Henderson Mayor Eddie Ellington said Price toured the Flemingtown Road facility and spoke with the tri-county delegation about the project, which will double the daily treatment capacity when it’s completed.

The KLRWS serves Henderson, Oxford and Warren County; Henderson is the managing partner at 60 percent and the City of Oxford and Warren County each have a 20 percent stake.

Ellington told WIZS News Tuesday that the visit  gave Price a chance to meet with mayors and managers to see first-hand how federal funding would be used.

“As the demand for water from our neighboring counties, new customers, as well as the growth we are experiencing, this is vital to our future,” Ellington said in an email. “I spoke with Rep. Price as he was leaving and he assured me he’s confident that this would make it through Congress for this fiscal year.”
Others on hand for the visit in addition to Ellington were KLRWS Chief Operator Steve Gupton, Henderson City Manager Terrell Blackmon, Oxford City Manager Alan Thornton, Warren County Manager Vincent Jones, Oxford Mayor Jackie Sergent and others, according to Ellington.

The city of Oxford is in Price’s district and he received a request for funding from city government officials; Warren County and Henderson are in G.K. Butterfield’s district and Henderson city officials requested funding on behalf of those entities. City Manager Blackmon said each congressional district was given the opportunity to submit the 10 best projects to be considered to receive federal funds in the 2022 Interior Appropriations Bill. This project represents a collaborative effort from both congressional districts, Blackmon said.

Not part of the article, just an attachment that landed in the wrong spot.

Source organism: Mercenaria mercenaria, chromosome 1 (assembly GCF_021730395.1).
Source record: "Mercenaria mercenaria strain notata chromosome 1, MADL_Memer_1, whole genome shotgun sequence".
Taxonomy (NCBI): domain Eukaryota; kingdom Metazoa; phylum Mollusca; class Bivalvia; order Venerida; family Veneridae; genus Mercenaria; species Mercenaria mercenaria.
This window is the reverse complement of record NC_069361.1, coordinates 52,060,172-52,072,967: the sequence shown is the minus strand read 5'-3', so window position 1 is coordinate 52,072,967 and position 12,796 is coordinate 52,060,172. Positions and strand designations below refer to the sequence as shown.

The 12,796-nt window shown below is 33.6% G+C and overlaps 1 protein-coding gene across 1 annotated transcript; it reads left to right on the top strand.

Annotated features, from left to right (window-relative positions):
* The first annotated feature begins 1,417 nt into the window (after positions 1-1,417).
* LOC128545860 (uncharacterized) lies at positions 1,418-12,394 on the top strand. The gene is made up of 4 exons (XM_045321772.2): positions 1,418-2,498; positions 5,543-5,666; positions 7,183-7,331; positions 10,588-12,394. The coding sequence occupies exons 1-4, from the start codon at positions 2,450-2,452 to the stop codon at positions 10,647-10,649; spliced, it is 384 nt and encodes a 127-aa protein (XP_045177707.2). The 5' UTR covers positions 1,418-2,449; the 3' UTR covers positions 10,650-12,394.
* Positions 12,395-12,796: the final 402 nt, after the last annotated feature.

“This appropriation is only a small part of the total funding for the expansion project,” Blackmon said. The current funding commitment from the N.C. Department of Environmental Quality SRF Program for the expansion project is more than $45 million, leaving a gap of about $20 million. The $3.5 million appropriation will assist in filling the funding gap for this project, he added.

Price issued a press statement in June about his efforts to fund projects in his home district. “Clean water is not a luxury – it’s fundamental to the health and safety of our communities, but our aging water infrastructure urgently needs funding,” Price stated. “I’m pleased that the House Appropriations Interior and Environment Subcommittee included these critical projects in their annual funding bill, bringing them one step closer to reality with the passage of the House bill in Subcommittee.”

In addition to making repairs and forming expansion plans, the overall price tag is heftier because costs simply have gone up. The funding gap is preventing the project from getting underway.

One option would be to raise water rates slightly to cover the increased project cost.

In January 2021, the Henderson City Council approved a revised project cost of $57 million for upgrades to the regional water system, which serves 15 municipalities in three counties. At that time, Council member Garry Daeke, who also serves as the KLWRS advisory board chair, told WIZS that council’s action would allow the project to continue, but if additional grants or other funding streams couldn’t be secured, it could mean a rise in water rates.